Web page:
Little happens at the level of a Presidential campaign without thought and planning; the malapropisms, errata, and gaffes of Bachmann and Palin notwithstanding. While I will certainly keep an eye on this post’s comments for other explanations, I can see three possible reasons for the absence of the Vice President’s name. (1) This could be just another manifestation of the narcissistic and borderline messianic tendencies of this President, and of his coterie of Chicago hacks, who have yet to realize he was elected President for the same reason he won the Nobel Peace Prize; his name isn’t “Bush.”

(2) There may be some measured consideration that Vice President Biden, whose open-mike flaps and other memorable moments are Leno-Letterman fodder, may be something of a drag on the ticket, or at least doesn’t give it a boost. This explanation could well coincide with (1). I would argue against it. Biden is a solid Washington presence, knows his way around the Hill, and brings a lot to the table that is lacking in the Oval Office. Voters want to know that the man or woman “a heartbeat away” is up to the promotion if, God forbid ... Remember the Palin drag as her lack of depth became apparent late in the 2008 campaign. Without it, we might have been challenging President McCain next year.

(3) - and I can’t believe this is the case and no one’s leaked it, the omission of Biden’s name might be a signal that has been missed by the entire punditocracy, blogosphere, and even the phone-tapping minions of Rupert Murdoch. Of course, if (2) reflects the perception in the Obama high command, then (3) becomes a more plausible scenario. The Vice President was not yet 30 on the day he was first elected to the Senate in 1972; he attained the Constitutionally-required age before Congress convened in January. Of course, that means he will be 70 at the beginning of the next Presidential term. That is not too old by recent historical precedent. However, the Chicago hacks place an excessive premium on the President’s “youth appeal,” and 70 may be a number that troubles them.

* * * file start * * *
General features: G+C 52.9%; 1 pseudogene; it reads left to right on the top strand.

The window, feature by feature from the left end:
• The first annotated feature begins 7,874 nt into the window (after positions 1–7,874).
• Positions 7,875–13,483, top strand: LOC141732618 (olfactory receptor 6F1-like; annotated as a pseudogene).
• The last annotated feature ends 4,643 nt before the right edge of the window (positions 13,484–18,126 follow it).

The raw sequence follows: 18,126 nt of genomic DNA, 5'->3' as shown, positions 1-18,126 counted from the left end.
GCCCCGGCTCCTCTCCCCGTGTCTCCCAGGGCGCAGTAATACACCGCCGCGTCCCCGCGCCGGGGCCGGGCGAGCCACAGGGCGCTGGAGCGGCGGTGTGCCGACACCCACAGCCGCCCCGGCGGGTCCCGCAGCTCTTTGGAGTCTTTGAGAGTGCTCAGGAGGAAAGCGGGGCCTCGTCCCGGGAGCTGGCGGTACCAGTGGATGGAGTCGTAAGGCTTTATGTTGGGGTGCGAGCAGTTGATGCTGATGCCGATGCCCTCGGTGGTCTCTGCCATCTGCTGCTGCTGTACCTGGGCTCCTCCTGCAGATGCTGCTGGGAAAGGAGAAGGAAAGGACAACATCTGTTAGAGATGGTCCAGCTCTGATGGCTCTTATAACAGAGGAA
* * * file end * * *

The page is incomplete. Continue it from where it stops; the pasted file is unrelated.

It is possible that I am reading too much into these facts. Trying to interpret signals that may not even be there is as dicey as my (late) Cold War work parsing the photographs atop Lenin’s Tomb in Правда to determine who was in or out in the Kremlin. Whatever the explanation, this is an item that bears close scrutiny in the coming months. Obama need not make a move to replace Biden for some time, but any story of that magnitude will be hard to keep under wraps. If the Vice President is going to remain on the ticket, someone needs to take a crayon to the letterhead, pronto, not only to express the President’s confidence in his running mate, but to prevent the rumor mill from going to work. As I said, I am happy with the Vice President, and think it would be a mistake to replace him on the ticket. That said, speculation about potential replacements at least makes an interesting parlor game.

In a totally unrelated note, emptying my pockets earlier this evening, I discovered that someone, apparently mistaking it for a quarter, had given me a Susan B. Anthony dollar in change. Of course, I am not at all into omens or other irrational forms of superstition. Not at all.


  1. Good read as always. 'preciate it!